This is about “Clash of Civilizations”-meets-Twitter-meets Pop Culture. There is s sense of defensiveness against among many Dutch commenters I see on the sites responding to these issues. One maybe could note a reluctance to discuss race and racism publicly, in favor of a kneejerk reaction to say, “We don’t see race in Dutch culture”. We know about the Dutch’s brutal history with slavery in Africa and the Caribbean. We all know about the issues Europe is having as a whole with immigration and the failed notion of multiculturalism.

I would say, perhaps this is a good time for our friends in Netherlands to think about how they approach race in their culture. Just a suggestion. We Americans, and black Americans at that, know we have our issues too. At least we admit it, for the most part. While the rise of global media flows carries many possibilities it does not mean that we necessarily have a deeper understanding of each other’s cultures, histories, symbols and traditions. Let’s talk it out, even if it is painful!

Without the use of the word n*ggabitch, preferably.

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10 responses to Rihanna, Race, Globalization and Media or “Hey Netherlands! Who you calling ‘De n—–b—-‘?!”

  1. 

    While many people are angry, (and rightly so, I might add), plenty of comments I have seen from both Dutch users and African American users alike blame Rihanna and hip-hop music in general for this happening. They say (in a nutshell), “Well, black people use the n-word and the word “bitch” in hip hop music! So what do they expect when other people start to use it?

    I don’t get this sort of mentality at all especially from black people. To me, this is another way in which people of colour have internalised white supremacist thought. Why does the fact that some African Americans or Rihanna use the n-word and say bitch in their music justify a white person using those words against a woman of African descent? As we’d say in Nigeria, if you see someone jumping into a fire, would you follow the person? People who make that type of illogical arguments just don’t make a lick of sense.

    The n-word was not invented by black people! This was a word that was used to dehumanise people of African descent by white Europeans. I wish some people would open their eyes and see that even if black Americans stopped using the n-word, racists are still going to keep on using it! Sure these racists and their supporters would no longer be able to blame black people for their racism but it would not stop them from viewing African descended people as less than human beings.

    Seriously.

    Is questioning Rihanna’s lyrics amounting to “blaming the victim?”

    IMHO, yes it is. And if a black person does this, they may be having issues with self-hate.

    I don’t understand how any person of colour would try to justify a white person using the n-word.

    • 

      Right on!

      Yes, a few black friends and comments on blogs I’ve seen had said “we need to stop the hypocrisy” when getting upset about non-black folks using the N word. I disagree and thing the word should be challenged on all fronts, especially when you think about the fact that a lot of hip-hop artists are managed by mostly white record execs who market this music for middle class white Americans.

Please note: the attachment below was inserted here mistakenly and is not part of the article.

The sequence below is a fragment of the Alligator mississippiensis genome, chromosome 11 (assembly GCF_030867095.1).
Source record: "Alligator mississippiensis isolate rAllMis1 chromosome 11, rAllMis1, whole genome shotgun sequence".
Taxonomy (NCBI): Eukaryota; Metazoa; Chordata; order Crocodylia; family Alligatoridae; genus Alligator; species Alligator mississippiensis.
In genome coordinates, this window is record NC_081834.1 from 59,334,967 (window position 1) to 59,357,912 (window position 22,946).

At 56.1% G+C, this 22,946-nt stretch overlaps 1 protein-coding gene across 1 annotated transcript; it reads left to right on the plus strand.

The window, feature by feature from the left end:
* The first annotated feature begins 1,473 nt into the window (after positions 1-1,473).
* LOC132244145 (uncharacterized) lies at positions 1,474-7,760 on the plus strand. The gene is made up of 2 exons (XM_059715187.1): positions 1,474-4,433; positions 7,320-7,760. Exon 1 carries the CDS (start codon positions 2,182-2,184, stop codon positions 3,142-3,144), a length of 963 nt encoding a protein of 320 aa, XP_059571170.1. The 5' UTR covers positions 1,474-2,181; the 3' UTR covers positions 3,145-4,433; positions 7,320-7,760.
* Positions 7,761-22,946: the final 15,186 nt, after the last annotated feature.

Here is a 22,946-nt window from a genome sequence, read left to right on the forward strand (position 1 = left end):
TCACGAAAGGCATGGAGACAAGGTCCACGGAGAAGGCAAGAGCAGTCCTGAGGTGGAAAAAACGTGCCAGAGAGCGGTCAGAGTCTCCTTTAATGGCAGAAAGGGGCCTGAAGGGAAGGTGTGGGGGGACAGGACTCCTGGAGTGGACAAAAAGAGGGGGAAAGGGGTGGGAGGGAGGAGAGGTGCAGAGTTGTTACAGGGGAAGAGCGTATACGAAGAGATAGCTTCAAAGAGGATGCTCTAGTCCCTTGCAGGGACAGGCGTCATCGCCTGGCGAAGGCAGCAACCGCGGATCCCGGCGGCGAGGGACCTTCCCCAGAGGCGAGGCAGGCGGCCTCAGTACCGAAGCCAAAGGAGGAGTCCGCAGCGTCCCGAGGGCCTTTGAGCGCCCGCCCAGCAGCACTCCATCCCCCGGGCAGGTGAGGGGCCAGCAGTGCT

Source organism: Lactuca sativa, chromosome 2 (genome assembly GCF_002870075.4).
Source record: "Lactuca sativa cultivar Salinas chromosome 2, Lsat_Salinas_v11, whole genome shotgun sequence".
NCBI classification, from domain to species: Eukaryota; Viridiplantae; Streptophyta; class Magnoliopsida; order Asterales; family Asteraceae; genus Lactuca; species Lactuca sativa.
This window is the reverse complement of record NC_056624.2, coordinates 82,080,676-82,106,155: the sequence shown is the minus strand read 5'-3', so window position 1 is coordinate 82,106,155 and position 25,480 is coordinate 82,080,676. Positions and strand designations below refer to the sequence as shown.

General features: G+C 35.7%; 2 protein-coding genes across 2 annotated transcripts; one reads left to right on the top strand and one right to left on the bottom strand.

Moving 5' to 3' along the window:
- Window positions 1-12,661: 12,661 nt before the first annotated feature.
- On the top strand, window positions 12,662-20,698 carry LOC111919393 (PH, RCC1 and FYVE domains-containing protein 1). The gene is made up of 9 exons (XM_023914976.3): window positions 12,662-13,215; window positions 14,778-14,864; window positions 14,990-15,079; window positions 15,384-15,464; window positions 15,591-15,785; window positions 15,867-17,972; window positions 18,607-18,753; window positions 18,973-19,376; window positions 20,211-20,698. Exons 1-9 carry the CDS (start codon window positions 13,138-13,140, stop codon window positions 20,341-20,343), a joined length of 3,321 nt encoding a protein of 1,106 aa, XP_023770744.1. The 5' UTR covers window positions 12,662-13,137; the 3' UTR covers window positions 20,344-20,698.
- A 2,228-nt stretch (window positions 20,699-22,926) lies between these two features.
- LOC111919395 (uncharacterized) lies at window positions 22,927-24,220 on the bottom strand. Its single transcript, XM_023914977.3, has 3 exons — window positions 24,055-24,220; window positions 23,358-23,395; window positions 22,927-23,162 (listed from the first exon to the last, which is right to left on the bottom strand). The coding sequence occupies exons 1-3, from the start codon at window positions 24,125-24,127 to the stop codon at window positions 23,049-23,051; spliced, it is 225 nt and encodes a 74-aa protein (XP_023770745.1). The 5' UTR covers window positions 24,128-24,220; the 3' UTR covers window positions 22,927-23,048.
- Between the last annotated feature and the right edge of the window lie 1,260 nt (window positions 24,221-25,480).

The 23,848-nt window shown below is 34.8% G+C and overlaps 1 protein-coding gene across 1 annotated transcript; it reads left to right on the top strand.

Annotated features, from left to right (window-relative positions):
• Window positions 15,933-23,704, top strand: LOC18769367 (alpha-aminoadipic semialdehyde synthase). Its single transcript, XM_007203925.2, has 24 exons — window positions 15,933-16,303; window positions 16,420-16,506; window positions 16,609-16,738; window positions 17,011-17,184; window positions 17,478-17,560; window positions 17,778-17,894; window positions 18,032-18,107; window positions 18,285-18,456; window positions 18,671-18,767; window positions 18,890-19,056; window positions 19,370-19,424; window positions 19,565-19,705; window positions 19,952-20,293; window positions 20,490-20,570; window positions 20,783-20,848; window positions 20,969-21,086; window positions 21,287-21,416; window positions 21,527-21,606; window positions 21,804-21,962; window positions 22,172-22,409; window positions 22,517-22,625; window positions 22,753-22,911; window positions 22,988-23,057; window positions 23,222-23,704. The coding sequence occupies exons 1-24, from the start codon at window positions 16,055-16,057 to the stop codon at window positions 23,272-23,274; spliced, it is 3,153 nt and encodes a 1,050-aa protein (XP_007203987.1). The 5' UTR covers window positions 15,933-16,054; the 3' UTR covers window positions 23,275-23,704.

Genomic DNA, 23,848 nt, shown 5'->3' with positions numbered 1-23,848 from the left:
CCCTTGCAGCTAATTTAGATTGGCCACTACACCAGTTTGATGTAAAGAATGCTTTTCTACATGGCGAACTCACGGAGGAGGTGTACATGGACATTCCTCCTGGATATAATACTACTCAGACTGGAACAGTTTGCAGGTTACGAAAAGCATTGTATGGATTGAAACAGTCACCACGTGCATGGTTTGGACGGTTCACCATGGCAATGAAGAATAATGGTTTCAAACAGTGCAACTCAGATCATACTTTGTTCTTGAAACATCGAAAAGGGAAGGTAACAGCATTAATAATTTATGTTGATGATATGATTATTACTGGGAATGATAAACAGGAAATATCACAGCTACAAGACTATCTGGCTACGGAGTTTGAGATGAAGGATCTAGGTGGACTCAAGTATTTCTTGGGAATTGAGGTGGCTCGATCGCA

I wouldn’t go so far as to say that people are justifying the use of the word in this context, but it definitely diminishes the gravity of the offense that was committed.

  2. 

    Karen, I have so very much appreciated your voice and assistance on Twitter and on my Revelations Blog. I didn’t know your rant traveled to Global Grind and Amy DuBois Barnett! I love it! I knew it got to her but I may have overlooked how. I am VERY happy to have been the one to give Rihanna the gun from which she should fire on Twitter because we MUST let the world know, we are not going to tolerate this disrespect externally OR internally, but they are two different battles. The Dutch can’t possibly by that naive, as their immigration laws clearly reflect, so I think there’ this historical disconnect happening. Let’s make some future plans to address this. Thanks again for your voice and wisdom!

  3. 

    “I wish some people would open their eyes and see that even if black Americans stopped using the n-word, racists are still going to keep on using it! ”

    Let us contemplate this:

    If Black Americans stopped using the n-word because of its history and very damaging effect when used by non-Black Americans, racists would still use it.

    If so, then the word would be maintaining its origin and all of the subtext associated with it – subtext that Black Americans have struggled and fought to overthrow for quite some time.

    Is that such a bad thing? IMHO, NO.

    This opinion shared by a Black American…

    • 

      I’m sorry but I don’t understand your comment.

      Is that such a bad thing? IMHO, NO.
      So are you saying that it is not a bad thing for Black Americans to use the n-word? Or not to use the n-word??

      I did not suggest that Black Americans stop using the n-word, as far as I am concerned they have the right to. My issue is with people who are not Black American using this word.

      I personally believe that when white racists use the n-word they are using it in the context of its origin and all that is associated with the word.

  4. 

    Like I said on another blog, had Jackie printed the same words in Dutch instead of English – “Rihanna is een nikker hoer met een Bijlmer reet” – you can rest assured the article would have been frowned upon, had it even been published. I can assure you the Dutch word “nikker” is frowned upon and unacceptable in everyday use. From what I have seen and heard, black kids in Amsterdam who are into street-culture call eachother “brodder”, a combitation of the Dutch “broeder” and the English “brother”; they do not call each other “nikker”. The only time I’ve ever heard someone use that term in Amsterdam was a moroccan guy, who looked like Ali G with braces, talking to his friend.